Below is its data-type equivalent representation (tabular representation is taken from here):
|1||BFILE||Pointer to binary file, ⇐ 4G||VARCHAR(255)|
|2||BINARY_FLOAT||32-bit floating-point number||FLOAT|
|3||BINARY_DOUBLE||64-bit floating-point number||DOUBLE|
|4||BLOB||Binary large object, ⇐ 4G||LONGBLOB|
|5||CHAR(n), CHARACTER(n)||Fixed-length string, 1 ⇐ n ⇐ 255||CHAR(n), CHARACTER(n)|
|6||CHAR(n), CHARACTER(n)||Fixed-length string, 256 ⇐ n ⇐ 2000||VARCHAR(n)|
|7||CLOB||Character large object, ⇐ 4G||LONGTEXT|
|8||DATE||Date and time||DATETIME|
|9||DECIMAL(p,s), DEC(p,s)||Fixed-point number||DECIMAL(p,s), DEC(p,s)|
|10||DOUBLE PRECISION||Floating-point number||DOUBLE PRECISION|
|12||INTEGER, INT||38 digits integer||INT||DECIMAL(38)|
|13||INTERVAL YEAR(p) TO MONTH||Date interval||VARCHAR(30)|
|14||INTERVAL DAY(p) TO SECOND(s)||Day and time interval||VARCHAR(30)|
|15||LONG||Character data, ⇐ 2G||LONGTEXT|
|16||LONG RAW||Binary data, ⇐ 2G||LONGBLOB|
|17||NCHAR(n)||Fixed-length UTF-8 string, 1 ⇐ n ⇐ 255||NCHAR(n)|
|18||NCHAR(n)||Fixed-length UTF-8 string, 256 ⇐ n ⇐ 2000||NVARCHAR(n)|
|19||NCHAR VARYING(n)||Varying-length UTF-8 string, 1 ⇐ n ⇐ 4000||NCHAR VARYING(n)|
|20||NCLOB||Variable-length Unicode string, ⇐ 4G||NVARCHAR(max)|
|21||NUMBER(p,0), NUMBER(p)||8-bit integer, 1 <= p < 3||TINYINT||(0 to 255)|
|16-bit integer, 3 <= p < 5||SMALLINT|
|32-bit integer, 5 <= p < 9||INT|
|64-bit integer, 9 <= p < 19||BIGINT|
|Fixed-point number, 19 <= p <= 38||DECIMAL(p)|
|22||NUMBER(p,s)||Fixed-point number, s > 0||DECIMAL(p,s)|
|23||NUMBER, NUMBER(*)||Floating-point number||DOUBLE|
|25||NVARCHAR2(n)||Variable-length UTF-8 string, 1 ⇐ n ⇐ 4000||NVARCHAR(n)|
|26||RAW(n)||Variable-length binary string, 1 ⇐ n ⇐ 255||BINARY(n)|
|27||RAW(n)||Variable-length binary string, 256 ⇐ n ⇐ 2000||VARBINARY(n)|
|29||ROWID||Physical row address||CHAR(10)|
|30||SMALLINT||38 digits integer||DECIMAL(38)|
|31||TIMESTAMP(p)||Date and time with fraction||DATETIME(p)|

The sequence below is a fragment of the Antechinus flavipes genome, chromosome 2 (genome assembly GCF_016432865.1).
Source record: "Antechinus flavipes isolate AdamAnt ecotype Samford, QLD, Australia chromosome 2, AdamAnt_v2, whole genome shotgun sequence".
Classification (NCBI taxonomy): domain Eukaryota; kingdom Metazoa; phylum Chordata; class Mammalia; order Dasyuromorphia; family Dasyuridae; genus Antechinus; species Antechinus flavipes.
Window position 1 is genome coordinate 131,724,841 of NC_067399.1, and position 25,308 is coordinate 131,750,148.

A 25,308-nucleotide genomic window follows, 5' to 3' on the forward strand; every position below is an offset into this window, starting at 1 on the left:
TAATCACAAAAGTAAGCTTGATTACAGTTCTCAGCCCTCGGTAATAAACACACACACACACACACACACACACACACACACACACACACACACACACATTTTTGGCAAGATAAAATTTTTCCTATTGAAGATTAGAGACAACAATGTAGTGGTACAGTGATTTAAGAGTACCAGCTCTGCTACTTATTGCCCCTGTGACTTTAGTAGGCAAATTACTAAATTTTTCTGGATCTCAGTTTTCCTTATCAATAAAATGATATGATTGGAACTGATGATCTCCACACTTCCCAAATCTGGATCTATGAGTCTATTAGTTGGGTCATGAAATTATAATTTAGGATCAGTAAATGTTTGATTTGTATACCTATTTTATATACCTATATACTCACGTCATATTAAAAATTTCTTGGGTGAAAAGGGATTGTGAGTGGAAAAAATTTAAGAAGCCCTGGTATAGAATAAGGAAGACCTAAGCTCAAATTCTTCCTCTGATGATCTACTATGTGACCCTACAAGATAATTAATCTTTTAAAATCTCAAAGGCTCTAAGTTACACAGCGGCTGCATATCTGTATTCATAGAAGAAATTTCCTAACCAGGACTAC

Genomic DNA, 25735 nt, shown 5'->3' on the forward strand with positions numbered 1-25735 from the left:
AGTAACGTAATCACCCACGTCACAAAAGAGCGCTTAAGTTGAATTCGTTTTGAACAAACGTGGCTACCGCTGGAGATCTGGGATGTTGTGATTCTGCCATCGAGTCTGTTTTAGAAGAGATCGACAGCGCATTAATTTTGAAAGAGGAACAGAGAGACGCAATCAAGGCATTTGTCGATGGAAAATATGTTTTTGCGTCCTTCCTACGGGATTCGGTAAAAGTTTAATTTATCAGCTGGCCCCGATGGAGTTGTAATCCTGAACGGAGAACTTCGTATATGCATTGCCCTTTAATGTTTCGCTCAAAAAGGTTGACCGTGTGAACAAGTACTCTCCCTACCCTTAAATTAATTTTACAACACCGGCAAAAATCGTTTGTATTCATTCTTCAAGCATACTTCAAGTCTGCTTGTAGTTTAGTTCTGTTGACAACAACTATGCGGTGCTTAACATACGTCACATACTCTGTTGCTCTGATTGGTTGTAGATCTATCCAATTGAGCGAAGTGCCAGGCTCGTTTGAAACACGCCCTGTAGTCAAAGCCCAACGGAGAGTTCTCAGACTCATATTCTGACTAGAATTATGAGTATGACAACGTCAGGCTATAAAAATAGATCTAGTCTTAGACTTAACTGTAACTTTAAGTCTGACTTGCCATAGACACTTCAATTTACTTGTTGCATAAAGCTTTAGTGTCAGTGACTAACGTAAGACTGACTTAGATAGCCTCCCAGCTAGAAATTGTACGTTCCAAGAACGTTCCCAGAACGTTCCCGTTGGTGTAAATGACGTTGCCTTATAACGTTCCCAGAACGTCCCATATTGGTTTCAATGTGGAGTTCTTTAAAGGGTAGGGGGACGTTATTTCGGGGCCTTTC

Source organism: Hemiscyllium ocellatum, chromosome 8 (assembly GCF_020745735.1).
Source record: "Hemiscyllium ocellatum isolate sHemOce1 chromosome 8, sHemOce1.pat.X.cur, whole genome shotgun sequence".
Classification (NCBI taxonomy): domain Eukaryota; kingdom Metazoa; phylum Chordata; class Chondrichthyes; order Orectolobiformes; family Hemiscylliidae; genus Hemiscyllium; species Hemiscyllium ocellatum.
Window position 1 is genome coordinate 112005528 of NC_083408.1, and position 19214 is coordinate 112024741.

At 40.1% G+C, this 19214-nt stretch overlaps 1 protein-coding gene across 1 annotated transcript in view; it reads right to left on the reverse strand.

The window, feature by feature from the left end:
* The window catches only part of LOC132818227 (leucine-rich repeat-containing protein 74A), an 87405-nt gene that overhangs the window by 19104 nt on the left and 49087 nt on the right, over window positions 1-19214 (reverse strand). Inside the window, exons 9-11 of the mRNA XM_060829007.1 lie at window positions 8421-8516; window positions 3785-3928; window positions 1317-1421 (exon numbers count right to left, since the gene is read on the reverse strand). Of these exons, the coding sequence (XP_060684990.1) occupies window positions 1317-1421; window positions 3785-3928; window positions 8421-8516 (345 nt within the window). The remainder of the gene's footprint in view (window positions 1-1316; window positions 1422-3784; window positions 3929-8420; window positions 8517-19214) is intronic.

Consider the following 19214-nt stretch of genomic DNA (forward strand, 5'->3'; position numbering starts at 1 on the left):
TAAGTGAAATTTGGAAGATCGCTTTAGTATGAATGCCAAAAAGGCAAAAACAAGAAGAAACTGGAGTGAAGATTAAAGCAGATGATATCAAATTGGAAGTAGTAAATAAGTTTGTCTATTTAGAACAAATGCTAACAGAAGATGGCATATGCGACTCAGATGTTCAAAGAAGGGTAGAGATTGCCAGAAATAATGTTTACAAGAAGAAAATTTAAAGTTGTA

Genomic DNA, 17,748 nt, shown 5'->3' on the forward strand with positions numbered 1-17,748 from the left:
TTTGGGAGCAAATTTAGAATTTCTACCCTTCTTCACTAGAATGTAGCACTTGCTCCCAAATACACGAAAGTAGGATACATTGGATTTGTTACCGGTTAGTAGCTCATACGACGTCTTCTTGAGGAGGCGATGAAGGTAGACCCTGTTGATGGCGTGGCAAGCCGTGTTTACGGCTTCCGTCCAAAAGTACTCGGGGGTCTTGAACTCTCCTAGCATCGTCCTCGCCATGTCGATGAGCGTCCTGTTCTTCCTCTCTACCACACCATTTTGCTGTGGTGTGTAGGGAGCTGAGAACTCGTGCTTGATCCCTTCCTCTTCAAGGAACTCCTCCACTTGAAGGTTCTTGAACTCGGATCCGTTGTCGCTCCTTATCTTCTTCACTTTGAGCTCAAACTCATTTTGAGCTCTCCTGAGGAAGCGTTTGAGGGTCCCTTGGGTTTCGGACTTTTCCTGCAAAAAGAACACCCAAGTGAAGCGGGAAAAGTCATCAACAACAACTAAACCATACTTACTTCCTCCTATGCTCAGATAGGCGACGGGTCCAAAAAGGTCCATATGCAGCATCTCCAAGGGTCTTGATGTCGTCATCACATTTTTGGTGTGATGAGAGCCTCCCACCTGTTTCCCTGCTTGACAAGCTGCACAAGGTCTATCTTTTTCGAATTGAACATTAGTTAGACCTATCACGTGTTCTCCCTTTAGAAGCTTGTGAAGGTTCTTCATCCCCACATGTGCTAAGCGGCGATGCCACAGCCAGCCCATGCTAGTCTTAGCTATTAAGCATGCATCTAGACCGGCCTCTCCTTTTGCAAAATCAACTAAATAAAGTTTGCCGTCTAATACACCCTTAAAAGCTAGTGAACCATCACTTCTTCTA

|32||TIMESTAMP(p) WITH TIME ZONE||Date and time with fraction and time zone||DATETIME(p)|
|33||UROWID(n)||Logical row addresses, 1 ⇐ n ⇐ 4000||VARCHAR(n)|
|34||VARCHAR(n)||Variable-length string, 1 ⇐ n ⇐ 4000||VARCHAR(n)|
|35||VARCHAR2(n)||Variable-length string, 1 ⇐ n ⇐ 4000||VARCHAR(n)|
Data type attributes and options:
|BYTE and CHAR column size semantics||Size is always in characters|
Percona Server uses XtraDB (an enhanced version of InnoDB) as its primary storage engine for handling transactional data; although various storage engines can be an alternative choice for handling transactions such as TokuDB (deprecated) and MyRocks storage engines.
Whilst there are advantages and benefits to using or exploring MyRocks with XtraDB, the latter is more robust and de facto storage engine that Percona Server is using and its enabled by default, so we’ll use this storage engine as the basis for migration with regards to transactions.
By default, Percona Server / MySQL has autocommit variable set to ON which means that you have to explicitly handle transactional statements to take advantage of ROLLBACK for ignoring changes or taking advantage of using SAVEPOINT.
It’s basically the same concept that Oracle uses in terms of commit, rollbacks and savepoints.
For explicit transactions, this means that you have to use the START TRANSACTION/BEGIN;
Otherwise, if you have to disable autocommit, you have to explicitly COMMIT all the time for your statements that requires changes to your data.
MySQL has the dual compatibility with Oracle which is meant for compatibility of databases using a dummy table, namely DUAL.